DNA: The Gift that Keeps on GivingScientists have found that not only does DNA store genetic information, but that it can store other types of information as well. This is not the first time that this feat has been attempted, but the scientists have devised a new technique.
Researchers at the European Bioinformatics Institute (EBI) were able to use synthetic DNA molecules to store digital information. These researchers were then able to recreate the information from the DNA without any problems. The files that they used consisted of 154 of Shakespeare's sonnets, along with a color digital photo, scientific paper, and an excerpt from a Martin Luther King Jr. speech. In total, the data was 739 kilobytes.
This new technique that researchers are using includes software that corrects errors. Their main goal is to move toward storing large amounts of data with no problems. The New York Times interviewed Nick Goldman, the leader author of the paper published by the EBI.
In this interview, Dr. Goldman expresses his hopes about this new technique, but admits that the costs of this type of technology are rather high at this point in time. While he knows the project has a great amount of potential, he worries that it is currently too expensive to write data onto DNA in large quantities. The experiment that he and his group of researchers worked on can theoretically be used on a greater scale but they were unable to test this.
In order to make this method more likely to be used in the real world, Dr. Goldman has some ideas. He wants to work on improving the coding and decoding of the DNA in order to fit more information on it and lower the cost of such a practice. He also believes that the team could use less error-correction software and therefore leave more room for other information. Another of his ideas is to "automate and miniaturize." He says that all of the technology necessary for this already exists, but that'd it be more cost and time efficient if it all existed in one place. He hopes for a lab where the DNA can be synthesized, stored, and miniaturized.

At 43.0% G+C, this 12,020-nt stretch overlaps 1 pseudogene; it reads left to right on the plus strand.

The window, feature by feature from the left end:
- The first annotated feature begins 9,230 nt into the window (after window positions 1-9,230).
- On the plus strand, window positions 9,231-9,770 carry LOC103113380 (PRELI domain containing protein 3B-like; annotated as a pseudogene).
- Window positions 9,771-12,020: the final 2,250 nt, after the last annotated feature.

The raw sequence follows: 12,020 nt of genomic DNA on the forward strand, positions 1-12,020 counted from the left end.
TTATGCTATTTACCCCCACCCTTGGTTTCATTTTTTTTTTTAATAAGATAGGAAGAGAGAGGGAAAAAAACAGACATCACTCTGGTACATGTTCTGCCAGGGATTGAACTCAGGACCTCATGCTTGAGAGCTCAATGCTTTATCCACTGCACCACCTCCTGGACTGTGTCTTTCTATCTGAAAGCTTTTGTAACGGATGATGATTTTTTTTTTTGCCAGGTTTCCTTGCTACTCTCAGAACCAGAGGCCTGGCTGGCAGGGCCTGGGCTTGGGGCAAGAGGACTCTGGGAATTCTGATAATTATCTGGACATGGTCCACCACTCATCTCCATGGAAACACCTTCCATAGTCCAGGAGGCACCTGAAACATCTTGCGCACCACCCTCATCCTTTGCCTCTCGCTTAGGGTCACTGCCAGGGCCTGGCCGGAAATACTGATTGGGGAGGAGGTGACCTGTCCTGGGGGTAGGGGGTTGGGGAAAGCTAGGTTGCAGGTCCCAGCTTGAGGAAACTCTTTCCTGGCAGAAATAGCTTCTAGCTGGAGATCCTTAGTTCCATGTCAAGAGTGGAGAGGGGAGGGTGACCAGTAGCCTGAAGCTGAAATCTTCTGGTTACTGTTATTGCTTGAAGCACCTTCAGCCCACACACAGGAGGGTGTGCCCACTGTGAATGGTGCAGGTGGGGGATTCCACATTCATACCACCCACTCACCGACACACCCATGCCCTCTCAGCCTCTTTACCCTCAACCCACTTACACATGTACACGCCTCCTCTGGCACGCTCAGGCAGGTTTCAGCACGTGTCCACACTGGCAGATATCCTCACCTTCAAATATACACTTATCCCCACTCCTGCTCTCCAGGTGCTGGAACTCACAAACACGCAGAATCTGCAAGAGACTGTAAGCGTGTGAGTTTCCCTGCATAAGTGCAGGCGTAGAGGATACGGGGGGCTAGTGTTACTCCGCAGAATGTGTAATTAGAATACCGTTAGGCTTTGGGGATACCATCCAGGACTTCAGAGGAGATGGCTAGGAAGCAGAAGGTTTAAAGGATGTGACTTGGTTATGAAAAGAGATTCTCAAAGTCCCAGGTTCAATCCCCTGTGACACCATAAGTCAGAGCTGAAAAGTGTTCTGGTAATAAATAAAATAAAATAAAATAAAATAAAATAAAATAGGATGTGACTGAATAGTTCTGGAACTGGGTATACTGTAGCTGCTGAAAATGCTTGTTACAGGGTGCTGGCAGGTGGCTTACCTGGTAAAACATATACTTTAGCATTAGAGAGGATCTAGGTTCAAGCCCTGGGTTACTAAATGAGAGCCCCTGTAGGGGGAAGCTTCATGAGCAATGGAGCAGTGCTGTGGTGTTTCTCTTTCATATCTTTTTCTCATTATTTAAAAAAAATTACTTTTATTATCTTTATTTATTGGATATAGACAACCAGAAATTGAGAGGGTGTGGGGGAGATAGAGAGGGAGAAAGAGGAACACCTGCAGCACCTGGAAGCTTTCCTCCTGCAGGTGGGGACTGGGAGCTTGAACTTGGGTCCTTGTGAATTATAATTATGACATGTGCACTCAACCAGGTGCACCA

According to Dr. Goldman, the sequencing of the DNA is the same as what is used in modern gene-sequencing systems. His team's experiment was designed to use the same technology that their peers are familiar with. As for the writing of the data onto the DNA, he admits he is not accustomed to. He compares it to "an inkjet printing system." The inspiration for the project, he says, was his own experiences at the EBI archiving and maintaining data while having to deal with running out of space for it. The experiment was done in hopes of designing a better method of dealing with the issue of storage space.
The success of this experiment seems to lead credence to the idea that our bodies function at least somewhat similarly to a computer. Of course, it's not completely the same, but who says robots with synthetic DNA storing memories couldn't be used in the future? Blade Runner, anyone?